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A critical review on various feedstocks as sustainable substrates for biosurfactants production: a way towards cleaner production

Abstract

The quest for a chemical surfactant substitute has been fuelled by increased environmental awareness. The benefits that biosurfactants present like biodegradability, and biocompatibility over their chemical and synthetic counterparts has contributed immensely to their popularity and use in various industries such as petrochemicals, mining, metallurgy, agrochemicals, fertilizers, beverages, cosmetics, etc. With the growing demand for biosurfactants, researchers are looking for low-cost waste materials to use them as substrates, which will lower the manufacturing costs while providing waste management services as an add-on benefit. The use of low-cost substrates will significantly reduce the cost of producing biosurfactants. This paper discusses the use of various feedstocks in the production of biosurfactants, which not only reduces the cost of waste treatment but also provides an opportunity to profit from the sale of the biosurfactant. Furthermore, it includes state-of-the-art information about employing municipal solid waste as a sustainable feedstock for biosurfactant production, which has not been simultaneously covered in many published literatures on biosurfactant production from different feedstocks. It also addresses the myriad of other issues associated with the processing of biosurfactants, as well as the methods used to address these issues and perspectives, which will move society towards cleaner production.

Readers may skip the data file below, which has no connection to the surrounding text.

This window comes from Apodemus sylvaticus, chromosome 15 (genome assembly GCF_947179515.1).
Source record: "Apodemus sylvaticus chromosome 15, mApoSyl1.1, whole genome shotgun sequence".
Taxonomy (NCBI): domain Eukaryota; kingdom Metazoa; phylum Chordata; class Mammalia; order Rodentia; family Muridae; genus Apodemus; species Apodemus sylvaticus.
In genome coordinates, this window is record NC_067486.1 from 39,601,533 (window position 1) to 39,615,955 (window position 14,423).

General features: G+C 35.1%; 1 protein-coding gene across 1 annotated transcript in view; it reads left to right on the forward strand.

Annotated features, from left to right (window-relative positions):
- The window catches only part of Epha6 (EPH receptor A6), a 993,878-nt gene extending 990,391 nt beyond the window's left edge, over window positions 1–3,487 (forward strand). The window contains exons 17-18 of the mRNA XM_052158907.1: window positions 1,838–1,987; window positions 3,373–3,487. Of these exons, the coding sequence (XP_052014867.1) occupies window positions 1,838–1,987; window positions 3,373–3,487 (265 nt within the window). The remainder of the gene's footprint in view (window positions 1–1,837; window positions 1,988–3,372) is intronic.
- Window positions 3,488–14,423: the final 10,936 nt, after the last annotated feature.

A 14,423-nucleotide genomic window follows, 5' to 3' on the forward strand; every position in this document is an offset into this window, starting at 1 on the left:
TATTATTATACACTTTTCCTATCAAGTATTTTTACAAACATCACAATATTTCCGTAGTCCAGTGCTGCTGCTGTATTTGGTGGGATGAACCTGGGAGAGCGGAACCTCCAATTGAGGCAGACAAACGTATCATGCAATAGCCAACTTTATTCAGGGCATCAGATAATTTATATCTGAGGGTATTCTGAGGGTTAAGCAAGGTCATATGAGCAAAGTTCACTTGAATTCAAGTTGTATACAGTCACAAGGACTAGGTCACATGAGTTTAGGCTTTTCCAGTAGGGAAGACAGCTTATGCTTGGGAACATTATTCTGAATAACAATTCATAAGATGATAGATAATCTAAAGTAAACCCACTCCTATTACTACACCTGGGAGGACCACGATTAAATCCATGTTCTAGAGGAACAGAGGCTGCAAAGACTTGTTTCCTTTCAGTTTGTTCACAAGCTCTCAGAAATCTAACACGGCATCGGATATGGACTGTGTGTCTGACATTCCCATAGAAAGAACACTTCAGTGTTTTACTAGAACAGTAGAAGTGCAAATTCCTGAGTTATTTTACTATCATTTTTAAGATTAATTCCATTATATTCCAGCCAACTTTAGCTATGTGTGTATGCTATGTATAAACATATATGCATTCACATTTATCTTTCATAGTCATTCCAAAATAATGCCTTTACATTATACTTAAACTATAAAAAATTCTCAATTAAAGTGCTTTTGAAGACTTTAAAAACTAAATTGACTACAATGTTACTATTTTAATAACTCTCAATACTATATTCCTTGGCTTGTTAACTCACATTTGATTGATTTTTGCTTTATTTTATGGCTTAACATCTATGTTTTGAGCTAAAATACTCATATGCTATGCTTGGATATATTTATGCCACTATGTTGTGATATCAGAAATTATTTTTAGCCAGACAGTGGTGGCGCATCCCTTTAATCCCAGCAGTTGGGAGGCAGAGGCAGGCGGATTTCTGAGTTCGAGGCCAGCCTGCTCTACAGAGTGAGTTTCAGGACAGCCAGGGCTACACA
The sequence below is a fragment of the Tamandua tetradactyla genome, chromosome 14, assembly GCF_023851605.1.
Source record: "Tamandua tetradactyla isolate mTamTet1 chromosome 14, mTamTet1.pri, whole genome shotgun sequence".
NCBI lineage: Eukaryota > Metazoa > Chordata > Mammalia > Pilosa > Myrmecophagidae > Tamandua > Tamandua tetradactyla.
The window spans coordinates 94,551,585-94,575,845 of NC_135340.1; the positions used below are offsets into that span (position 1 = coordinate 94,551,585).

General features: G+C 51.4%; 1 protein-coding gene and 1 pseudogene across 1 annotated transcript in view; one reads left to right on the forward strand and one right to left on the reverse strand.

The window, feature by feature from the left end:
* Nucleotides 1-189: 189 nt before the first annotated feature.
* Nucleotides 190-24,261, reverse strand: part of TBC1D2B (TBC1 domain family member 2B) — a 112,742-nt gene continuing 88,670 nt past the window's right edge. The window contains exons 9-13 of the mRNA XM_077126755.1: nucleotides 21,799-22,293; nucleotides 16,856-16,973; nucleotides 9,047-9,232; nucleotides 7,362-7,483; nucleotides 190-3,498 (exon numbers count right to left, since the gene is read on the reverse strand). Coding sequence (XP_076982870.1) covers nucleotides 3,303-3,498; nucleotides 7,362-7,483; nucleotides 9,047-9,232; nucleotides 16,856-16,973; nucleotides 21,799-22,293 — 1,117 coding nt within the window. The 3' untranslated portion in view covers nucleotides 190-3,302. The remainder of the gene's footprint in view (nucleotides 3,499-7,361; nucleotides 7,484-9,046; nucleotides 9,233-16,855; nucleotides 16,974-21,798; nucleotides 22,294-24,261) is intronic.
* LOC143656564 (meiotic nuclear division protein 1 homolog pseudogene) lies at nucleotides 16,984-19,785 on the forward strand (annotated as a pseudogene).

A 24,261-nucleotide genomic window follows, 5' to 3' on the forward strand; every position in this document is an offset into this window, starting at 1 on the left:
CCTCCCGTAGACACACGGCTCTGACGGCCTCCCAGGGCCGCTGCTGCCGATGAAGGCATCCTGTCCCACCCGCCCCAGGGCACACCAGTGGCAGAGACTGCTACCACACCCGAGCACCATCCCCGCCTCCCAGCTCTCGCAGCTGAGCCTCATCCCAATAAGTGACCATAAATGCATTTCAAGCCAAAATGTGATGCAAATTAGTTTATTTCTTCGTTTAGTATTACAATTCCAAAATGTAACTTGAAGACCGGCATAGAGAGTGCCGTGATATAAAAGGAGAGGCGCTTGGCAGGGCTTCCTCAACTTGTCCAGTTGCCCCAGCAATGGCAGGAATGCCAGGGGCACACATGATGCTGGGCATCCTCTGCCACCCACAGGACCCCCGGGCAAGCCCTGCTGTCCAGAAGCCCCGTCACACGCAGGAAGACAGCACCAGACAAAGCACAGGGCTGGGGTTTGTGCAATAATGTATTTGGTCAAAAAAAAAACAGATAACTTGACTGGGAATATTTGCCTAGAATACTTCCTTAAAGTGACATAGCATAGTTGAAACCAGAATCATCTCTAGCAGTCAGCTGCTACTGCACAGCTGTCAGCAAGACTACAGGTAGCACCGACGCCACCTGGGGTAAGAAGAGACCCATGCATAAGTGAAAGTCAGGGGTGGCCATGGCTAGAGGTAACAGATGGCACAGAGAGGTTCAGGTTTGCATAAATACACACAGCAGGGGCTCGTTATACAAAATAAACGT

Introduction

Surfactants are a diverse group of synthetic and biological compounds that all have a common tension-active property and are used in nearly all our everyday routine tasks [1]. The bulk of these surfactants are made from petroleum and are chemically synthesized [2]. In contrast, due to environmental concerns about chemical surfactants, the recent push for environmentally friendly technology has increased the use of microbial surfactants [3, 4].